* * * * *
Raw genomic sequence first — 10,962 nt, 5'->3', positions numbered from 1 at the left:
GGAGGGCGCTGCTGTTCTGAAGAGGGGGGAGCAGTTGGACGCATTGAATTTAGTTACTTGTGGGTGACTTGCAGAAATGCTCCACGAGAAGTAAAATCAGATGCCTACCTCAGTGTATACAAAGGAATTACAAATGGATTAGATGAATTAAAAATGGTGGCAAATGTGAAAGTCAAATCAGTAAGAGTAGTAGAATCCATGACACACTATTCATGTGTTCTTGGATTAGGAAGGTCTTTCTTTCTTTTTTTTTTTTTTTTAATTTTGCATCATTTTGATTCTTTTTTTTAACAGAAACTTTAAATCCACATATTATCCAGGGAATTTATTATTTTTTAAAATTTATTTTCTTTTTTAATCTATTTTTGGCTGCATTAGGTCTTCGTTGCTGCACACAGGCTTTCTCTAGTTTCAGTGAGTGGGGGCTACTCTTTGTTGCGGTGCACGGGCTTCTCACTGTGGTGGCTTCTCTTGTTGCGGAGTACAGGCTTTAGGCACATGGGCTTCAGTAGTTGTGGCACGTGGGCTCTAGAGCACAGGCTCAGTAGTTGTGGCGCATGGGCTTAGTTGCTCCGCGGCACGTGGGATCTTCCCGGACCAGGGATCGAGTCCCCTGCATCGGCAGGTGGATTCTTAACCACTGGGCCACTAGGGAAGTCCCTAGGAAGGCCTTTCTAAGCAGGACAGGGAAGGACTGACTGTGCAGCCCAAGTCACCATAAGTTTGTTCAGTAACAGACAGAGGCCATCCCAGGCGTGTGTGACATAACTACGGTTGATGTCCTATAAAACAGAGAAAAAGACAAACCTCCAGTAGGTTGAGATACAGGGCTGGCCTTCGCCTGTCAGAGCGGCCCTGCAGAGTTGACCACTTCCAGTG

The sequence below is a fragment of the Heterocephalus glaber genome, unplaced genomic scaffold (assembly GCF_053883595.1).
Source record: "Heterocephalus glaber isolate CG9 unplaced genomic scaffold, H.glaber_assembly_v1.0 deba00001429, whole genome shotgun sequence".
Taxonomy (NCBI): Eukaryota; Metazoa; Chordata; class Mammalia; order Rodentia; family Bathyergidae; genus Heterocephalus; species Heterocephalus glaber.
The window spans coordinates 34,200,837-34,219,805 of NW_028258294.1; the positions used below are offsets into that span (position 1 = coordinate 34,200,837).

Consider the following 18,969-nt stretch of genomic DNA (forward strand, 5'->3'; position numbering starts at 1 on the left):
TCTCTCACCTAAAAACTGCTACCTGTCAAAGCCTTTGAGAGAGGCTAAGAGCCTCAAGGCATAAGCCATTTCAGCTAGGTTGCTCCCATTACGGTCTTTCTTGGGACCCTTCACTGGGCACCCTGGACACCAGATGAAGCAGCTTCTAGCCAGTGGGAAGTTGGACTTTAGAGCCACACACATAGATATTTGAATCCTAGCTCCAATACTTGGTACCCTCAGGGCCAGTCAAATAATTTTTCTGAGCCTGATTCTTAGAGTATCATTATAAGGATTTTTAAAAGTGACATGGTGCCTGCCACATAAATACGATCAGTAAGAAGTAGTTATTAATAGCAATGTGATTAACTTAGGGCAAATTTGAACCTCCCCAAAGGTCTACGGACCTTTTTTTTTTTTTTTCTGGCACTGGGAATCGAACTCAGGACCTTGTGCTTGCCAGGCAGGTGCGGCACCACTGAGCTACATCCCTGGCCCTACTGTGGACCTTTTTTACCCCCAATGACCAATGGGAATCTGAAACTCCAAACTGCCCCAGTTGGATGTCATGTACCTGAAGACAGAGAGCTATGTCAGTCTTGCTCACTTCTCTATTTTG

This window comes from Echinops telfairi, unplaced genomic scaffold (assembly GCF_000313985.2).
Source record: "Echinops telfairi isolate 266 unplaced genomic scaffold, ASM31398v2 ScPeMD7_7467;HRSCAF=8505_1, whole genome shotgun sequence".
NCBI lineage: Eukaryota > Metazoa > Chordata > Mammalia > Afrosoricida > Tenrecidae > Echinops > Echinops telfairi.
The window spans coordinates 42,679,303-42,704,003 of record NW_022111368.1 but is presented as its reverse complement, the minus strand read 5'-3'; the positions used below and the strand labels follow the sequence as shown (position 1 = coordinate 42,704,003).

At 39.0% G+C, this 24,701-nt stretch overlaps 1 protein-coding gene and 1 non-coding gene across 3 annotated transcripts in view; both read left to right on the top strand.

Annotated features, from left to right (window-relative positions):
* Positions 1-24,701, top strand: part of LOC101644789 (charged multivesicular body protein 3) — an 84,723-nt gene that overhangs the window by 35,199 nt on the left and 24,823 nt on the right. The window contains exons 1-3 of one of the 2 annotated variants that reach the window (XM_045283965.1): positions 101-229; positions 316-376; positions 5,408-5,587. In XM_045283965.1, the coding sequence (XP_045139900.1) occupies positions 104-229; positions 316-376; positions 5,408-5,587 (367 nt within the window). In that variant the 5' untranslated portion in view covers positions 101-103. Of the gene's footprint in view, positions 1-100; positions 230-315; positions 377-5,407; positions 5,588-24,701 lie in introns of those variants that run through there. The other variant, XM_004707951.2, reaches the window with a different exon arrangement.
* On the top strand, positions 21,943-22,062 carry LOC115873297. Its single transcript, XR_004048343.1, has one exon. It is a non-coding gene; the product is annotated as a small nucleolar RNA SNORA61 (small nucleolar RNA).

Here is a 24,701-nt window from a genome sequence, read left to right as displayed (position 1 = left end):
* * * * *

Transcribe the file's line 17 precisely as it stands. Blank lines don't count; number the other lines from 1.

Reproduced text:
Here is a 24,701-nt window from a genome sequence, read left to right as displayed (position 1 = left end):